Temüjin’s relationship with his stepbrother Belgütei was interesting. Before he died, Bekter asked Temüjin to spare Belgütei, his younger brother. Temüjin consented, and he and Belgütei developed a strong bond that was not adversely affected by the fratricide. One might wonder if guilt strengthened Temüjin’s affection for Belgütei. He became a trusted councilor and given responsibility, although one must wonder if Temüjin’s trust in Belgütei’s abilities was warranted. Belgütei, it must be remembered, was wounded in the Jürkin brawl. However, he got his revenge by breaking the spine of his assailant in a wrestling match. That Temüjin fixed the match does not matter—he could have chosen anyone to wrestle. In medieval Mongolia, as today, wrestling was considered one of the three manly sports, archery and horse racing being the others. The vengeance aspect of this incident is important, but one cannot ignore that Chinggis Khan placed his brother in a position to succeed and play an important role, including that of executioner. Belgütei, however, had his faults as well. While supervising the captivity of the Tatars after their defeat, Belgütei let it slip that they were probably going to be executed. This led to active resistance by the prisoners and the wounding of several Mongols. After this event, they did not include Belgütei in the counsels. His lack of discretion proved to Chinggis Khan that they could rely on him to carry out orders, but not to be trusted with confidential matters. Temüjin, however, permitted him to serve as a judge over minor offenses. In 1206, Temüjin allotted 1500 people to him.
Temüge was the youngest of Chinggis Khan’s brothers. He appeared to lack the gravitas of Temüjin and Jochi Qasar. As the youngest, his initial deficiency of determination and charisma may have been simply due to his youth. He took part in the unification of Mongolia and was present at the battle of Chakirma’ut, in charge of the rearguard. This might seem like a relatively unimportant position, but it actually was key, considering the mobility of nomadic armies. Protecting the rear was essential, as encirclement was a frequent risk and the rear guard had the role of filling gaps and launching counterattacks in case the main body was forced back. Still, it took assistance from Temüjin to develop Temüge’s strength of character, which seemingly came so naturally to Temüjin. It occurred, and Temüjin gradually trusted Temüge with great responsibilities. He served as regent when Chinggis Khan went on campaign and ruled in his stead. Chinggis Khan’s trust in his youngest brother was well placed. When he departed for the Khwarazmian campaign, Chinggis Khan remained outside of Mongolia for six years. Although Xi Xia rebelled (and only after the death of the nearest military commander, Muqali), Mongolia remained stable and the cornerstone of the empire. There is no indication that Temüge ever sought to usurp the throne. Indeed, it appears he only actively thought about taking the throne after the death of Ögödei, Chinggis Khan’s son and successor, and this was only four or five years after Ögödei’s death when the throne sat vacant. (Juvaini, 244) While he contemplated a coup, he ultimately withdrew. A lateral succession was not out of the question as it was a common practice among the Central Eurasian nomads. Unfortunately for him, the eventual successor, Güyük (Ögödei’s son) viewed Temüge’s actions as a threat and had him executed, ending the possibility of the throne ever going to one of the families of Chinggis Khan’s brother.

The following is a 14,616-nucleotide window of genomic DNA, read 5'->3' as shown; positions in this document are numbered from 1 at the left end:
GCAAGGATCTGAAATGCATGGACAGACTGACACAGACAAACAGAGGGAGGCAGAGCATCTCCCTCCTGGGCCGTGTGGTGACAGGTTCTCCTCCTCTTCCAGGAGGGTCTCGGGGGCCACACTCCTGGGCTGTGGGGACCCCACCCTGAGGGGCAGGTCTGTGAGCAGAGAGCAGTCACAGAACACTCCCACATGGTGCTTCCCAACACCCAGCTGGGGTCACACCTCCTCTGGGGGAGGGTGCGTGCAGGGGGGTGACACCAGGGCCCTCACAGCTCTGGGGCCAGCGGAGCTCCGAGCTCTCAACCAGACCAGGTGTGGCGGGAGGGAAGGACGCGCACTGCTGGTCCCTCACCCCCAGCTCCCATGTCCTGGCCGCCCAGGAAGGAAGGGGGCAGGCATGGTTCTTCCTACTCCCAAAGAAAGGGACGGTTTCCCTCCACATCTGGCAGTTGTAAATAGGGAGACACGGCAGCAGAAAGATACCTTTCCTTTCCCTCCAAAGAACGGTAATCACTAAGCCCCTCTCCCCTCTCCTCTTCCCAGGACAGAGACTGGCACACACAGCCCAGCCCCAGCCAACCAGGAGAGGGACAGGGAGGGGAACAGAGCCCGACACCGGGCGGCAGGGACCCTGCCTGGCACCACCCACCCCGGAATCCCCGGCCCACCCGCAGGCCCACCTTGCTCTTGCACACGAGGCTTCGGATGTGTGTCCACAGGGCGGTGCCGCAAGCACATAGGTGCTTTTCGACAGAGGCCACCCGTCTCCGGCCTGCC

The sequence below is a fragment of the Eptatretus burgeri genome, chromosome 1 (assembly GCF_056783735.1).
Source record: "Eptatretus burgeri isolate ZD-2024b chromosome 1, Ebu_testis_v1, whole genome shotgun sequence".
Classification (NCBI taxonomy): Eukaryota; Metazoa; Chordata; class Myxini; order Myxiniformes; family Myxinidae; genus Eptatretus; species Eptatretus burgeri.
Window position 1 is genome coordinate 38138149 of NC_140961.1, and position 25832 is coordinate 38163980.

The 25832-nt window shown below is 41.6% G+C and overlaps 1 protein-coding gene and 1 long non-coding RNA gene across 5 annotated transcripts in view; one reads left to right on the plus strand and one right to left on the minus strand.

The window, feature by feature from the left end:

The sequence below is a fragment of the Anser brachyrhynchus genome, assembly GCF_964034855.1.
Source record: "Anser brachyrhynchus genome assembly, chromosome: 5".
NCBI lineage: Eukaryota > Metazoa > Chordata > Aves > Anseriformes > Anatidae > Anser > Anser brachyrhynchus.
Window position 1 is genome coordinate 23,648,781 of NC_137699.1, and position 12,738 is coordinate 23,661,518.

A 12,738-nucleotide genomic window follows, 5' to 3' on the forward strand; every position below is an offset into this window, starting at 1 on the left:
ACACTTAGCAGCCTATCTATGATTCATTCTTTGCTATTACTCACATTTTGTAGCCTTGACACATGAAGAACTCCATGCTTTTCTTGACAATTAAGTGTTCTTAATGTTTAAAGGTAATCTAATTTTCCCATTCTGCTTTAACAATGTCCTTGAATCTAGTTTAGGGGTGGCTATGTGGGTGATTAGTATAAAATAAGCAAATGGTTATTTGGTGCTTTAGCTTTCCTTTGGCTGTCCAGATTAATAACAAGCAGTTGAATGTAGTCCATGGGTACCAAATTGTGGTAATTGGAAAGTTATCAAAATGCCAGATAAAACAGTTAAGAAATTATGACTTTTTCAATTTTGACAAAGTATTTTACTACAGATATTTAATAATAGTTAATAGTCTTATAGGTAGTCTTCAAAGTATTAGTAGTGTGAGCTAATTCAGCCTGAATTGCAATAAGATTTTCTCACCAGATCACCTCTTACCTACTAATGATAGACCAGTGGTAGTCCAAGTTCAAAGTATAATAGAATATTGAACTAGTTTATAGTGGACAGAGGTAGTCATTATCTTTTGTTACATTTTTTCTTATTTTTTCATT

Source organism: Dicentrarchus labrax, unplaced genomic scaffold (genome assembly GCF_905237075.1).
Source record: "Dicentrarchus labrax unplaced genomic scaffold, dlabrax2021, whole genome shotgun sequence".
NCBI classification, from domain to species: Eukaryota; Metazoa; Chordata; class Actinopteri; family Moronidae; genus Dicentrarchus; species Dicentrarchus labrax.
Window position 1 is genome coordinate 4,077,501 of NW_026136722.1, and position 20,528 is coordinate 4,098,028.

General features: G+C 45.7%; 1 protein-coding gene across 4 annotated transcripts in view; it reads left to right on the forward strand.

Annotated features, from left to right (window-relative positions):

Temüjin’s uncles